It happened entirely by accident! I was having my first meal in the Dining Hall, jet-lagged and exhausted having done up my luggage and room and not knowing anybody in the small group of early-arrival residents. Suddenly, one of them asked who wanted to run in the morning. Before I knew it, I volunteered to lead him on an 8K run. At 5.30am. After an epic rooftop session that ended past midnight!
But that was the key trigger – realising that above all, what made the difference was a community of support, openness, and willingness to try novel ideas “for the hell of it”. And that just kept the ball rolling. I became the welcoming guy to each new resident as they arrived and one of the community ringleaders because I was so welcomed by this same community and wanted to do the same for the others too.
What was the hardest adjustment you had to make?
I haven’t had fixed mealtimes since undergraduate halls life in 2008! So it was relearning to adapt my schedule around the mealtimes in the Dining Hall.
Initially, I aimed to live off Clif Bars and fruit for lunch, only returning back from university for dinner but I’ll be honest, it didn’t last long when I realised what I was missing out on the quality of meals. It became a habit of making “The sprint” from gym/lectures/library/tutorial/studies/Blackwattle Bay to the Dining Hall to get back in time.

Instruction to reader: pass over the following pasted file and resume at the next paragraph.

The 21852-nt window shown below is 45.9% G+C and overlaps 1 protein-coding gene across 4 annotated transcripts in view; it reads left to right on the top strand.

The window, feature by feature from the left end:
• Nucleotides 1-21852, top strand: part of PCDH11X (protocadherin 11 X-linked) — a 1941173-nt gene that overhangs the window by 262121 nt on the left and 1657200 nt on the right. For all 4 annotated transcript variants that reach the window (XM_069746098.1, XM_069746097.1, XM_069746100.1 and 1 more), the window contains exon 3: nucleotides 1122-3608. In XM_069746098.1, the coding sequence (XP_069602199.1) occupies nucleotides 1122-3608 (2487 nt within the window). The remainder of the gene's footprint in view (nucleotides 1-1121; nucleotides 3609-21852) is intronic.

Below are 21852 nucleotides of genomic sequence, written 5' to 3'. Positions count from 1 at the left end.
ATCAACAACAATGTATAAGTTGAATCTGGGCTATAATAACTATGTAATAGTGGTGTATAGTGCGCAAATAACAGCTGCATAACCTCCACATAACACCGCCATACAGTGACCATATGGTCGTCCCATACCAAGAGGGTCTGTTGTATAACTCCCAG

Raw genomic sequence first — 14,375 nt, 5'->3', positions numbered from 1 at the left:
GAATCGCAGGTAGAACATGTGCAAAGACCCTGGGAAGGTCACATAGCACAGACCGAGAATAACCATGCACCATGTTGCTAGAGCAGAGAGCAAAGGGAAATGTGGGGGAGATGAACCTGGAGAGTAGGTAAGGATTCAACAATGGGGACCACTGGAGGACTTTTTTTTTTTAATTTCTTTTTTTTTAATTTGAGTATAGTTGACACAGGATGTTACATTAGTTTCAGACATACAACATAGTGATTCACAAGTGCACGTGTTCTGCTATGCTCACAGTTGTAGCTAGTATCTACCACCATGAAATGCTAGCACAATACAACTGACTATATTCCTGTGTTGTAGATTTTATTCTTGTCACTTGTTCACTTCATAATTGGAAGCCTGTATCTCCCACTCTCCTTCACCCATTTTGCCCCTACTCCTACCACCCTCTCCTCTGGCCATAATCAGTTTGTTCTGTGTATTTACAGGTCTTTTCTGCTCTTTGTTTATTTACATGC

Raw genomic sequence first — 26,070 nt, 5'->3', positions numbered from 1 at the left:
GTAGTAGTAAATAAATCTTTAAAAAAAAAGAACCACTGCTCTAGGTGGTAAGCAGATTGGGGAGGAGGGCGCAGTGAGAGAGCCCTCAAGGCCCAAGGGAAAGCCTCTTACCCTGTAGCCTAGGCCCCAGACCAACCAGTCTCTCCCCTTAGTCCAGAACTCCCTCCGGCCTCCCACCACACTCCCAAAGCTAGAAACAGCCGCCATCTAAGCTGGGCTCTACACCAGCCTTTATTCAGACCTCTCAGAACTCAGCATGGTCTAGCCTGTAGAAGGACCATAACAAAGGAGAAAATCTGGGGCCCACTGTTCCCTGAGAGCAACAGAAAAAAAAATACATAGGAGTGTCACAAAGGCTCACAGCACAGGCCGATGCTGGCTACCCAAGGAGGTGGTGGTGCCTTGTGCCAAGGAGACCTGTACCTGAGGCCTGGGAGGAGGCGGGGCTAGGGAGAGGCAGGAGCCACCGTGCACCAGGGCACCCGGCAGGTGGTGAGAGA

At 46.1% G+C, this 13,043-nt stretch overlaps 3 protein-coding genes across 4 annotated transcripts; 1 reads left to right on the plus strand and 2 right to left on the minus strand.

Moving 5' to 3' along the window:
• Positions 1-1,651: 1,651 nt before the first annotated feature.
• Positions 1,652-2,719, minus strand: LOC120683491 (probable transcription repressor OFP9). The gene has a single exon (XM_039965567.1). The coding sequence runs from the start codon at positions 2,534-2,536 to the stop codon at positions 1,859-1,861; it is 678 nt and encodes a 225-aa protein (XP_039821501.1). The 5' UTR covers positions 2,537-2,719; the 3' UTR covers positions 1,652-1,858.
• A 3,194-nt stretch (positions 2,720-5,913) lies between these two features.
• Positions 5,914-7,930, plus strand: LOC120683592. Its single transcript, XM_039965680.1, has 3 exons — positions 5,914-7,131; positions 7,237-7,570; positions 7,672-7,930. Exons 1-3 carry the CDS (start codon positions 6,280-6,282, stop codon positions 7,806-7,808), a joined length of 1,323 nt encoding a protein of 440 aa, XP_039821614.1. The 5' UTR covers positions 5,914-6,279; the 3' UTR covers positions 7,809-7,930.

Advice for future international students
Have an open mind, be adventurous, go outside your comfort zone. Don’t look back at this opportunity to be one of regret, of “things I should have done”. Instead, have a mental catalogue of the wild adventures you’ve had that made you a much stronger, better and independent person.
If a tourist had 24 hours in your home city of Singapore, what tips would you give them?
Sleep on the plane! The amazing thing living in a country that you can get from one end to another in 3hrs is that there is a chance to see much more than the air-conditioned malls and tourist traps – such as Singapore’s OG theme park, Haw Par Villa. Designed as a representation of scenes from Chines mythology, the depictions of hell give Disneyland a run for its money.
And if you’re up to really get off the beaten track, reserve at least 4hrs to go offshore to Pulau Ubin, accessible from Changi Point ferry, close to the airport. With minimal urban development, it’s a chance to get close to an incredible range of wildlife in the mangrove swamps and jungle.
Moving forward from Sancta
I am currently employing all the skills I have learnt in my Master of Science in Medicine, preparing for my eventual PhD. I have no idea where it will be yet, but I am already looking forward to the next chapter of a new adventure!
Homesickness, culture shock and anxiety are common experiences for many international students. How did you manage this aspect of your experience?
Remember, you are not alone in adjusting to a new culture. You are going to be surrounded by dozens of other new residents getting used to life Down Under. Make new friends, both in Sancta and outside, learn more about each other and their culture and before you know it, you won’t be homesick anymore as you’ve made this community your new home.
If you could sum up Sancta in a few words, what would you say?
Open, innovative, fun!
Message for the Sancta community
A community is more than something established by leadership. We each need to play a part to make it home. Don’t go forth asking “how do I benefit from…”, but instead ask “this is my home too. How can I make it better for all of us?”